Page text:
Framing the Global EconomyThe top business pictures of 2011
Ordinarily, business news isn’t much to look at. A behemoth hedge fund implodes, sucking billions into the ether, but even the Oliver Stone version of that scene would feature colorless quants in starched white shirts, pacing the trading floor or nervously staring at screens. Last year, the money shot was different. Many images of the big financial stories of 2011 are horrifying. Amid Greece’s spiraling crisis, a middle-aged man set himself ablaze after his bank refused to renegotiate his home and business loans. On the northeastern coast of Japan, a 33-foot-high tsunami—a Mothra from Mother Nature—unleashed its fury on the world’s thirdlargest economy, disrupting the global industrial supply chain.
In Libya, Arab Spring met petrodollars, as rebels put a bullet in the forehead of the tyrant who’d been sitting on the world’s eighth-biggest oil reserves. The blood and oil flowed. As if the eurozone crisis, popular uprisings across the Middle East, and Occupy Wall Street and its offshoots weren’t enough, business also had its R-rated moments. A spot quiz on a park bench in any major city might show that most civilians don’t know what IMF stands for, but they sure know who DSK is. The following portfolio, culled by Reuters’ Alexia Singh and Russell Boyce, shows a world in turmoil, and with each image reminds us that—for good or bad—we live in extraordinary economic times.
Triple-A Bomb A trader couldn’t hide his dismay in August as the Frankfurt Exchange took a big plunge as markets worldwide reacted to Standard & Poor’s downgrade of U.S. debt. Photograph by Kai Pfaffenbach
Re-Fi Madness A man in Thessaloniki was behind on his loans, so he asked his bank for help. They refused to renegotiate, so he stepped outside, doused himself with gasoline, and set himself ablaze. An alert cop saved his life, but who will save Greece? Its debts, along with those of the euro zone’s other peripheral states, could yet sink the common currency. Photograph by Nodas Stylianidis
Sea Change The 8.9 earthquake and tsunami that hit Japan in march destroyed roads, houses, and lives and temporarily stunned the nation’s economy, which was already shaky. The quake also spawned a horrific man-made catastrophe: the largest nuclear disaster since Chernobyl, followed by the government’s inept and dangerous cover-up. Photographer: Mainichi Shimbun
Tapped Out Neither Rupert Murdoch nor his beloved editrix Rebekah Brooks broke into an abducted child’s voicemail, but they were pilloried for fostering the scandalous excesses of British tabloid culture at the hastily shuttered News of the World. Photographer: Olivia Harris
Assault and Pepper Spray The Occupy Wall Street movement spread across the country—and led to some ugly clashes. When a University of California Davis police officer pepper-sprayed students, the pundit class reacted with outrage (see Rachel Maddow’s condemnation on MSNBC), but also provided some creative justifications—Fox news’s Megyn Kelly said, "It’s a food product, essentially." Photographer: Brian Nuygen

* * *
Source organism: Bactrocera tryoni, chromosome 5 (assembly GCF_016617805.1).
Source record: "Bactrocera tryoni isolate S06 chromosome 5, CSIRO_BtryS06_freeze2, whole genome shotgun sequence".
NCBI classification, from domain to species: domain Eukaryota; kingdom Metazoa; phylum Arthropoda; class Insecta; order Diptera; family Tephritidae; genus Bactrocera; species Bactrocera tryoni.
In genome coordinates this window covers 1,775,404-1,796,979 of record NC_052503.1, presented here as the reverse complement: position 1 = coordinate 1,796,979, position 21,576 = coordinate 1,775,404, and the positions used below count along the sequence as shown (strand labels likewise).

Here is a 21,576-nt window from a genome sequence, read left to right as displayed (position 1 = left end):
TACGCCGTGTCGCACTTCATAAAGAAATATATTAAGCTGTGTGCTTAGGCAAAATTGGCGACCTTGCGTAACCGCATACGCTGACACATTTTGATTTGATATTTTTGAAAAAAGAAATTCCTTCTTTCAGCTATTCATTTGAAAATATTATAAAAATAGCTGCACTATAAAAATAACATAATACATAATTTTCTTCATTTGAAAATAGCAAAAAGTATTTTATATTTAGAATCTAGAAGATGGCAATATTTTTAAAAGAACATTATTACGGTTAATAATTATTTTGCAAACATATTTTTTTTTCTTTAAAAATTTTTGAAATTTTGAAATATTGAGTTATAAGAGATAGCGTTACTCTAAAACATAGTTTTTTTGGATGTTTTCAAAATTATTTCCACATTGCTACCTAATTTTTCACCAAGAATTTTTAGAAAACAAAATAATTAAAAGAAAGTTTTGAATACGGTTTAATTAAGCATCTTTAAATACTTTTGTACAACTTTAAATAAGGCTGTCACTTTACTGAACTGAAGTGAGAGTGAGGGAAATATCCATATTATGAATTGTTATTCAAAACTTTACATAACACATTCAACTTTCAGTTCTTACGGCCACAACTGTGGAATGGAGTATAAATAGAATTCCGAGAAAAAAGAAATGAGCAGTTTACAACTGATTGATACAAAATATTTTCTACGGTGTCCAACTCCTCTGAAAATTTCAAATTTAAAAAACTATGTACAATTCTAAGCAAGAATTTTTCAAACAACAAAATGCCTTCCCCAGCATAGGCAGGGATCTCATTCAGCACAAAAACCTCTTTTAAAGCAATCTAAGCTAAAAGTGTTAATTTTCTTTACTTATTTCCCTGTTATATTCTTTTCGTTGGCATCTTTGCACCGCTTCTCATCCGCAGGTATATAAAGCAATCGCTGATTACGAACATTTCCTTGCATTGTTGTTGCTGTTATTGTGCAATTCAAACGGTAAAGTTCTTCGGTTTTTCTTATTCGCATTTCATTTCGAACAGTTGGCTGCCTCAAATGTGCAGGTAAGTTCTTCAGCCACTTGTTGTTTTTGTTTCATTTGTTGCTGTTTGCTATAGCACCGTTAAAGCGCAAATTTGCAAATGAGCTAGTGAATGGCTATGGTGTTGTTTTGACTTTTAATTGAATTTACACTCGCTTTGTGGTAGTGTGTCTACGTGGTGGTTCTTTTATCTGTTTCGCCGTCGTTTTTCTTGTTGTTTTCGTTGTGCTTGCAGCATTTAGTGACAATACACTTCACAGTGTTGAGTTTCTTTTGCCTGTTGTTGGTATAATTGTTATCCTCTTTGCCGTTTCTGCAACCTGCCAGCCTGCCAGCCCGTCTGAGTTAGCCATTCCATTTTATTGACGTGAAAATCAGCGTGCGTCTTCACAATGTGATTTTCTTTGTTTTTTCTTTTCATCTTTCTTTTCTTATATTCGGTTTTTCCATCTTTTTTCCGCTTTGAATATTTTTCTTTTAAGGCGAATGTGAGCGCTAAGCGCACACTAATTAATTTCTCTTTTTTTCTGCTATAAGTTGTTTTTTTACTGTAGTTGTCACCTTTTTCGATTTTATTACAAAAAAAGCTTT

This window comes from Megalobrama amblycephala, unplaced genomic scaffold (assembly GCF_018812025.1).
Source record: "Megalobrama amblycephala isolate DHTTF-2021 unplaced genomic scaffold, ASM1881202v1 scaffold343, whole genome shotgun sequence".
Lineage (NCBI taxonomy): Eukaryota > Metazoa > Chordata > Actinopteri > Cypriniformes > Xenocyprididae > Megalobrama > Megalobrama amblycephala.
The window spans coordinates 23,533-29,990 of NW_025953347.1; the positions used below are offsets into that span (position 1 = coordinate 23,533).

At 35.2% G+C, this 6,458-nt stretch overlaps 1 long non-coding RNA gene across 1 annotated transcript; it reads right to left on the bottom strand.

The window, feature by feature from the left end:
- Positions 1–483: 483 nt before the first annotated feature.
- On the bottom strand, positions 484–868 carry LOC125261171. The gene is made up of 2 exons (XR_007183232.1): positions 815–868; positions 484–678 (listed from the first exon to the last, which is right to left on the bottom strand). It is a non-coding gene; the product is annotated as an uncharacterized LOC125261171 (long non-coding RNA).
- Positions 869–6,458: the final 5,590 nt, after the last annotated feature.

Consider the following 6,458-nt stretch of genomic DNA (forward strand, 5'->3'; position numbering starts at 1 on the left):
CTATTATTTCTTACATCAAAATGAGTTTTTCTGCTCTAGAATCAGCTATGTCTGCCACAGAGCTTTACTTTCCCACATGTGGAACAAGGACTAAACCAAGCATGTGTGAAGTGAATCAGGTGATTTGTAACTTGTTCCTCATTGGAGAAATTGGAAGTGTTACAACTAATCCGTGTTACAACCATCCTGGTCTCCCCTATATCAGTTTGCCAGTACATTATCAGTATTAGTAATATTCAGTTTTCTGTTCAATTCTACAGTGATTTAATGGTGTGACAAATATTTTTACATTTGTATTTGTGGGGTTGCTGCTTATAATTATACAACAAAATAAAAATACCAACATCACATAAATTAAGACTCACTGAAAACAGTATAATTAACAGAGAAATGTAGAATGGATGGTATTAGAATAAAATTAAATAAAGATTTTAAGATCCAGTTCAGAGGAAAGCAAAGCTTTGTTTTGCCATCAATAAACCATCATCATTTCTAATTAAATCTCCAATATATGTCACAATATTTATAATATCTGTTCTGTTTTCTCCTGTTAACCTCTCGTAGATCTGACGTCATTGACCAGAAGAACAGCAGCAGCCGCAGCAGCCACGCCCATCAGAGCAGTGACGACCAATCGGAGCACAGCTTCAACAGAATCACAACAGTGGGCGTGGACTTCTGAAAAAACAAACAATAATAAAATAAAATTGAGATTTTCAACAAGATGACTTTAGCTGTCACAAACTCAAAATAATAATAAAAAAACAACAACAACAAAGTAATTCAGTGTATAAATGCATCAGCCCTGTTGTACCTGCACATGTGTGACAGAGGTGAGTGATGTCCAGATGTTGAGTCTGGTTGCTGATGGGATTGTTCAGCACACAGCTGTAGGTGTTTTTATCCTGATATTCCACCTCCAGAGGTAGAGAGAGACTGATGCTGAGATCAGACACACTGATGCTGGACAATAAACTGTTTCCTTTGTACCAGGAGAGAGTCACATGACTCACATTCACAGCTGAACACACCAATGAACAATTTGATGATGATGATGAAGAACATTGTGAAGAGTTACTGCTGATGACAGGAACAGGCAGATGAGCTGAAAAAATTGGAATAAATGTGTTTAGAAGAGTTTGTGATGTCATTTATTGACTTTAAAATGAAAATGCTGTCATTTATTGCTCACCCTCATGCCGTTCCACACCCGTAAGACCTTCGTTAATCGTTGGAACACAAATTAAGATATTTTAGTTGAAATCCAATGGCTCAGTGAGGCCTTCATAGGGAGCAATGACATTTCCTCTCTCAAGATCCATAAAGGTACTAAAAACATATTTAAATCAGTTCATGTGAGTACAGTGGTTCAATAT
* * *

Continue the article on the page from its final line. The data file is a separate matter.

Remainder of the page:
The New Face of Freedom As Arab Spring revolts spread in March, a Libyan rebel celebrated Mohammar Gaddafi’s expulsion from Benghazi; Gaddafi was killed seven months later, and Libyans finally had some hope for prosperity. Oil production is now at 50% of the pre-conflict 1.6 million barrels per day and is rapidly rising. Photographer: Goran Tomasevic
Sticker-Shock and Awe As the conflict in Afghanistan dragged into its 10th year, a howitzer in Kandahar sent a shell toward an elusive enemy. With the U.S. withdrawal in Iraq complete, President Obama vowed to draw down forces in Afghanistan, where the military campaign is costing the U.S. Treasury an estimated $300 million a day. Photographer: Baz Ratner
Zucker Up Mark Zuckerberg went to Harvard in November to recruit for Facebook, which leads a still-burgeoning U.S. tech boom, despite a recent string of mediocre IPOs. Top engineering talent is so scarce that even billionaire CEOs have to work the crowd to keep ahead of the competition. Photographer: Brian Snyder
End of the Raj Galleon hedge fund founder Raj Rajaratnam was swarmed in may as he left Manhattan Federal Court, where he’d just been found guilty of 14 counts of insider trading. Prosecutors also ensnared Goldman Sachs board member Rajat Gupta, who had leaked word of Warren Buffett’s pending investment in the firm to Rajaratnam. Photographer: Lucas Jackson
Directionally ChallengedAngela Merkel and Nicolas Sarkozy, who lead the two strongest economies in the euro zone, have found it hard to orchestrate a euro bailout. They often agree in public, but regularly undercut each other off-stage, leaving the markets grasping to understand how, when, and whether the euro zone can be saved.Photographer: Christian Hartmann
Jobs One Steve Jobs, who founded and a decade later re-birthed Apple (now the world’s most valuable company), died from complications of pancreatic cancer in October. As this Moscow tribute suggests, rarely has a business leader stirred so much devotion in customers, envy from competitors, and contempt from the legions he lashed with his acerbic tongue. Photographer: Denis Sinyakov
TSK, TSK, DSK on a Sunday in may, IMF head Dominique Strauss-Kahn was preparing to check out of his Manhattan hotel when a maid entered his room. Three days later DSK resigned from the IMF, and was under house arrest while he contested rape charges that were dropped in August. L’affaire changed the course of the IMF and the next French presidential election. Photographer: Richard Drew